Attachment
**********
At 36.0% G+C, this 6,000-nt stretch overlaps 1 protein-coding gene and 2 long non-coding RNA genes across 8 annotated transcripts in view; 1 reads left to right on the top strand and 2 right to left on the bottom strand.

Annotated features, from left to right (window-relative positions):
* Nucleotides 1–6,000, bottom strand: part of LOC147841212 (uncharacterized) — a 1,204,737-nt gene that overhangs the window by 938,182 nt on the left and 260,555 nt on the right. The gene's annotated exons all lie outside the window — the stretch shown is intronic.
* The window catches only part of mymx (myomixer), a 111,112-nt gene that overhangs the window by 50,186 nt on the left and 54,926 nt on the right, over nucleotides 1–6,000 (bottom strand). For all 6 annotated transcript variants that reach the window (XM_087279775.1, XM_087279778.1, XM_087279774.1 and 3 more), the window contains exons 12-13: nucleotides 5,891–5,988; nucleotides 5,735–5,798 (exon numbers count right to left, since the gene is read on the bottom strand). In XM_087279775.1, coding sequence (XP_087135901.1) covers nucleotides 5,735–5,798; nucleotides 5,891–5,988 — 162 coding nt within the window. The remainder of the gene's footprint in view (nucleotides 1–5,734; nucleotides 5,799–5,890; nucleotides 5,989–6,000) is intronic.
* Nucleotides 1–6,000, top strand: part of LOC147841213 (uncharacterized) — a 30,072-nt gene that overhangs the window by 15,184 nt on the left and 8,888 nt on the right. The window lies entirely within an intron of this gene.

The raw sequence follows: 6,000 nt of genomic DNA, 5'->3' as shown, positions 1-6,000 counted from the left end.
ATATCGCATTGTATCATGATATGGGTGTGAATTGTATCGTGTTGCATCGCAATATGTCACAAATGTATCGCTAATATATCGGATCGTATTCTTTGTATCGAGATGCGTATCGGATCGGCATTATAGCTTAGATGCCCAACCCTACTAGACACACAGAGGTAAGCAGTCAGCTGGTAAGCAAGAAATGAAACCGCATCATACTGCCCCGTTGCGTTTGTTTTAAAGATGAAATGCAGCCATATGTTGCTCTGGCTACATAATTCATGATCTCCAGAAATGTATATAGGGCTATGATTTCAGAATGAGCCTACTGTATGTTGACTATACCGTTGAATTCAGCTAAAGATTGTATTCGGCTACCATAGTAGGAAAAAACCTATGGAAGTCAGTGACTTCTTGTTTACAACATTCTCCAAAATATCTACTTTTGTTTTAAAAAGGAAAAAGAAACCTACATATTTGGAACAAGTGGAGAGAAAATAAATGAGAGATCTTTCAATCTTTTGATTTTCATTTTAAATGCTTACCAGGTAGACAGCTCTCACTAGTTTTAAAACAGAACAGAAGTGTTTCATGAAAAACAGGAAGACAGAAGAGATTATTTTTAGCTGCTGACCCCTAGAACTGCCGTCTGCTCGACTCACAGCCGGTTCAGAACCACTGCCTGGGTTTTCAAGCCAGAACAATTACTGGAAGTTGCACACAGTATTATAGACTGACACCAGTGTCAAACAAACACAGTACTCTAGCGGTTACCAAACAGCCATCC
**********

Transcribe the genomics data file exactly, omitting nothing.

At 36.0% G+C, this 6,000-nt stretch overlaps 1 protein-coding gene and 2 long non-coding RNA genes across 8 annotated transcripts in view; 1 reads left to right on the top strand and 2 right to left on the bottom strand.

Annotated features, from left to right (window-relative positions):
* Nucleotides 1–6,000, bottom strand: part of LOC147841212 (uncharacterized) — a 1,204,737-nt gene that overhangs the window by 938,182 nt on the left and 260,555 nt on the right. The gene's annotated exons all lie outside the window — the stretch shown is intronic.
* The window catches only part of mymx (myomixer), a 111,112-nt gene that overhangs the window by 50,186 nt on the left and 54,926 nt on the right, over nucleotides 1–6,000 (bottom strand). For all 6 annotated transcript variants that reach the window (XM_087279775.1, XM_087279778.1, XM_087279774.1 and 3 more), the window contains exons 12-13: nucleotides 5,891–5,988; nucleotides 5,735–5,798 (exon numbers count right to left, since the gene is read on the bottom strand). In XM_087279775.1, coding sequence (XP_087135901.1) covers nucleotides 5,735–5,798; nucleotides 5,891–5,988 — 162 coding nt within the window. The remainder of the gene's footprint in view (nucleotides 1–5,734; nucleotides 5,799–5,890; nucleotides 5,989–6,000) is intronic.
* Nucleotides 1–6,000, top strand: part of LOC147841213 (uncharacterized) — a 30,072-nt gene that overhangs the window by 15,184 nt on the left and 8,888 nt on the right. The window lies entirely within an intron of this gene.

The raw sequence follows: 6,000 nt of genomic DNA, 5'->3' as shown, positions 1-6,000 counted from the left end.
ATATCGCATTGTATCATGATATGGGTGTGAATTGTATCGTGTTGCATCGCAATATGTCACAAATGTATCGCTAATATATCGGATCGTATTCTTTGTATCGAGATGCGTATCGGATCGGCATTATAGCTTAGATGCCCAACCCTACTAGACACACAGAGGTAAGCAGTCAGCTGGTAAGCAAGAAATGAAACCGCATCATACTGCCCCGTTGCGTTTGTTTTAAAGATGAAATGCAGCCATATGTTGCTCTGGCTACATAATTCATGATCTCCAGAAATGTATATAGGGCTATGATTTCAGAATGAGCCTACTGTATGTTGACTATACCGTTGAATTCAGCTAAAGATTGTATTCGGCTACCATAGTAGGAAAAAACCTATGGAAGTCAGTGACTTCTTGTTTACAACATTCTCCAAAATATCTACTTTTGTTTTAAAAAGGAAAAAGAAACCTACATATTTGGAACAAGTGGAGAGAAAATAAATGAGAGATCTTTCAATCTTTTGATTTTCATTTTAAATGCTTACCAGGTAGACAGCTCTCACTAGTTTTAAAACAGAACAGAAGTGTTTCATGAAAAACAGGAAGACAGAAGAGATTATTTTTAGCTGCTGACCCCTAGAACTGCCGTCTGCTCGACTCACAGCCGGTTCAGAACCACTGCCTGGGTTTTCAAGCCAGAACAATTACTGGAAGTTGCACACAGTATTATAGACTGACACCAGTGTCAAACAAACACAGTACTCTAGCGGTTACCAAACAGCCATCC